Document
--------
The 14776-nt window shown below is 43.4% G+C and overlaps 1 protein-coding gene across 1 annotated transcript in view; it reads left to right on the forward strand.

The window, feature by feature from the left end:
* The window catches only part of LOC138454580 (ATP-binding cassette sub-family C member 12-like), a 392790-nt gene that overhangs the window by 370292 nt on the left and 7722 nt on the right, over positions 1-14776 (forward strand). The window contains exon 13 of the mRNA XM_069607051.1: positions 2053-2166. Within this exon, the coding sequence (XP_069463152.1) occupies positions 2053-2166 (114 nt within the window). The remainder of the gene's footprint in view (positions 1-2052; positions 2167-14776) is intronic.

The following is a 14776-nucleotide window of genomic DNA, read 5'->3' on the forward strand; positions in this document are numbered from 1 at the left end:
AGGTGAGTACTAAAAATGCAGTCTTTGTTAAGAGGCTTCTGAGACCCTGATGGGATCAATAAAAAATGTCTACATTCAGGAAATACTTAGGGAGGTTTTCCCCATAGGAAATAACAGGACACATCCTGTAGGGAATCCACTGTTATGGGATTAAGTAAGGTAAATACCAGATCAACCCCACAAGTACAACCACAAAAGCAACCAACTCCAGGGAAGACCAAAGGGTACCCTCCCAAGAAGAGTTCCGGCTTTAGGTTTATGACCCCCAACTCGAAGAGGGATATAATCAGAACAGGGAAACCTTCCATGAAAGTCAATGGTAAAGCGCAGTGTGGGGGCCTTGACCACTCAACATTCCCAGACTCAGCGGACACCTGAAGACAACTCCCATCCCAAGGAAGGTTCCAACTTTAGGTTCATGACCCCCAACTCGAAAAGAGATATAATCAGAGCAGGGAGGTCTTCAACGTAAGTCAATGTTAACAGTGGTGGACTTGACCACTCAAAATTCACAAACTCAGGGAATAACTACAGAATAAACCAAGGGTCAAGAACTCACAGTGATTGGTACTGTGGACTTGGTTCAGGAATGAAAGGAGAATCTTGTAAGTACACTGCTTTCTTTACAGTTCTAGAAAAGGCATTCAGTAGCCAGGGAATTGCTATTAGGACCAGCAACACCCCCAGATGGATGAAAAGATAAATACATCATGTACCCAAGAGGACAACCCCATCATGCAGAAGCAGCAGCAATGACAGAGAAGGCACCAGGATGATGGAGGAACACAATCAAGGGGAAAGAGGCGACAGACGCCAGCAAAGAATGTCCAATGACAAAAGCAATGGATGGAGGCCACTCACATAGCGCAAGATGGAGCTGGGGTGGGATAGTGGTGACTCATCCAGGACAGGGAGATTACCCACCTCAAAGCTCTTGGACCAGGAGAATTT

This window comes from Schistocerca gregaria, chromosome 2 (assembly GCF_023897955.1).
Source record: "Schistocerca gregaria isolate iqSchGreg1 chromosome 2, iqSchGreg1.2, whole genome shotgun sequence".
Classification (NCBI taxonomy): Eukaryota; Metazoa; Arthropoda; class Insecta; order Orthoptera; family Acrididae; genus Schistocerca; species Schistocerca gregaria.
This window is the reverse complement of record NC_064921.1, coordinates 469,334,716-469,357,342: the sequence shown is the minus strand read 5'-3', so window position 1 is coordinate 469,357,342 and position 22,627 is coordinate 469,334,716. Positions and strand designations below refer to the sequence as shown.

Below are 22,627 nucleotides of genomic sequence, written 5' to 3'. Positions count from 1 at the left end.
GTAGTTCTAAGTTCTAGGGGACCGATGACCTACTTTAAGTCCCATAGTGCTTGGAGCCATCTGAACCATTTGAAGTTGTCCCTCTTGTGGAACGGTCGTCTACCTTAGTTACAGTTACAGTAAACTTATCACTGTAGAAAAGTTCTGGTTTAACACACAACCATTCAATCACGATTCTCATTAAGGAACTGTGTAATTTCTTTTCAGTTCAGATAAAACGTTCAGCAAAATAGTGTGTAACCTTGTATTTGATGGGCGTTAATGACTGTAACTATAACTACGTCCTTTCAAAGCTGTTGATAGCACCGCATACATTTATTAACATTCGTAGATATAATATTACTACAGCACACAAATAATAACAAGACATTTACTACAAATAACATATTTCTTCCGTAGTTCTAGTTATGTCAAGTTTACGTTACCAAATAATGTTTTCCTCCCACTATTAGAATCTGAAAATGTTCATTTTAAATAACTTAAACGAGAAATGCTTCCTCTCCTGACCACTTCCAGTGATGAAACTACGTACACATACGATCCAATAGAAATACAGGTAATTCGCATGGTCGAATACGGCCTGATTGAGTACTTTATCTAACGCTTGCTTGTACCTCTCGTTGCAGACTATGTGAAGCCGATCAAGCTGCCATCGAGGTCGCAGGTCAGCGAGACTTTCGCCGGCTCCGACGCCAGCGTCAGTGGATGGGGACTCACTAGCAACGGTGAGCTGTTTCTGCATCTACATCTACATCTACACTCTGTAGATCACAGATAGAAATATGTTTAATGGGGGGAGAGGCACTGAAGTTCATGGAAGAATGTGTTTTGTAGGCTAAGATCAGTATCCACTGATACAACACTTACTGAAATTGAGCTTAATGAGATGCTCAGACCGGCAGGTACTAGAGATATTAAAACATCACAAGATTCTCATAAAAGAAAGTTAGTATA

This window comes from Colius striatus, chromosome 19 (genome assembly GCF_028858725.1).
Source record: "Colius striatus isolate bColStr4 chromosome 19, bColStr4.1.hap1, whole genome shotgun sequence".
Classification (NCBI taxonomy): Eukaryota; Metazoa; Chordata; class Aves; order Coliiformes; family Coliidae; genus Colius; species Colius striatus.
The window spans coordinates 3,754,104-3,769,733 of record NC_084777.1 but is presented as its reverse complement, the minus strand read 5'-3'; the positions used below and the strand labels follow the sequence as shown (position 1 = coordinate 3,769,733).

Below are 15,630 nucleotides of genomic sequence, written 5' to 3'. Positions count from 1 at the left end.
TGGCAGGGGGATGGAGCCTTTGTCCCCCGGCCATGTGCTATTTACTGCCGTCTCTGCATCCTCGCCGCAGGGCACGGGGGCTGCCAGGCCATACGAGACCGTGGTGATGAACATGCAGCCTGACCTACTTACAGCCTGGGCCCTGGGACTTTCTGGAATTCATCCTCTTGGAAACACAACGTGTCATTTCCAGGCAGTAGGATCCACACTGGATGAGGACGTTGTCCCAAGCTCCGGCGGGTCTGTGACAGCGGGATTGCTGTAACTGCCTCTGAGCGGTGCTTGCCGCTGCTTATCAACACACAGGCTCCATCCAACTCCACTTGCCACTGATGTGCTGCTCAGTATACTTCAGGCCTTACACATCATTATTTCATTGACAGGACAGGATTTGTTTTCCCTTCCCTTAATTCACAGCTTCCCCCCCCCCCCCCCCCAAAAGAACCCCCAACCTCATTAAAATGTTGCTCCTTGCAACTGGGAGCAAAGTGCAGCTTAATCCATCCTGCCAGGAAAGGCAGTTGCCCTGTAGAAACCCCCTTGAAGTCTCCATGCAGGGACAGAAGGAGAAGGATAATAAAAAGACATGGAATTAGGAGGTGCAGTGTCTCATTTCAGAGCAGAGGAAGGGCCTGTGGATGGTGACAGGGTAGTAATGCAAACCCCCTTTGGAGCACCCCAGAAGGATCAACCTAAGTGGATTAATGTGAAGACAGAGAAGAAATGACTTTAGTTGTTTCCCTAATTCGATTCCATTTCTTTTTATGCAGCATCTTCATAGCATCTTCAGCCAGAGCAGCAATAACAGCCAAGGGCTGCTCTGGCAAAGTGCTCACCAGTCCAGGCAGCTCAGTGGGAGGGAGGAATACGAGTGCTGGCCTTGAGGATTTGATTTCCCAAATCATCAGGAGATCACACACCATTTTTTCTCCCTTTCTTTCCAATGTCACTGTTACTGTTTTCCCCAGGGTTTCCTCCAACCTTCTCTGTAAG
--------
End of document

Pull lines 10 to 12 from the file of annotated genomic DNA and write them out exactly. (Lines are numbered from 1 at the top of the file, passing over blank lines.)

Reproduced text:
Below are 22,627 nucleotides of genomic sequence, written 5' to 3'. Positions count from 1 at the left end.
GTAGTTCTAAGTTCTAGGGGACCGATGACCTACTTTAAGTCCCATAGTGCTTGGAGCCATCTGAACCATTTGAAGTTGTCCCTCTTGTGGAACGGTCGTCTACCTTAGTTACAGTTACAGTAAACTTATCACTGTAGAAAAGTTCTGGTTTAACACACAACCATTCAATCACGATTCTCATTAAGGAACTGTGTAATTTCTTTTCAGTTCAGATAAAACGTTCAGCAAAATAGTGTGTAACCTTGTATTTGATGGGCGTTAATGACTGTAACTATAACTACGTCCTTTCAAAGCTGTTGATAGCACCGCATACATTTATTAACATTCGTAGATATAATATTACTACAGCACACAAATAATAACAAGACATTTACTACAAATAACATATTTCTTCCGTAGTTCTAGTTATGTCAAGTTTACGTTACCAAATAATGTTTTCCTCCCACTATTAGAATCTGAAAATGTTCATTTTAAATAACTTAAACGAGAAATGCTTCCTCTCCTGACCACTTCCAGTGATGAAACTACGTACACATACGATCCAATAGAAATACAGGTAATTCGCATGGTCGAATACGGCCTGATTGAGTACTTTATCTAACGCTTGCTTGTACCTCTCGTTGCAGACTATGTGAAGCCGATCAAGCTGCCATCGAGGTCGCAGGTCAGCGAGACTTTCGCCGGCTCCGACGCCAGCGTCAGTGGATGGGGACTCACTAGCAACGGTGAGCTGTTTCTGCATCTACATCTACATCTACACTCTGTAGATCACAGATAGAAATATGTTTAATGGGGGGAGAGGCACTGAAGTTCATGGAAGAATGTGTTTTGTAGGCTAAGATCAGTATCCACTGATACAACACTTACTGAAATTGAGCTTAATGAGATGCTCAGACCGGCAGGTACTAGAGATATTAAAACATCACAAGATTCTCATAAAAGAAAGTTAGTATA

This window comes from Colius striatus, chromosome 19 (genome assembly GCF_028858725.1).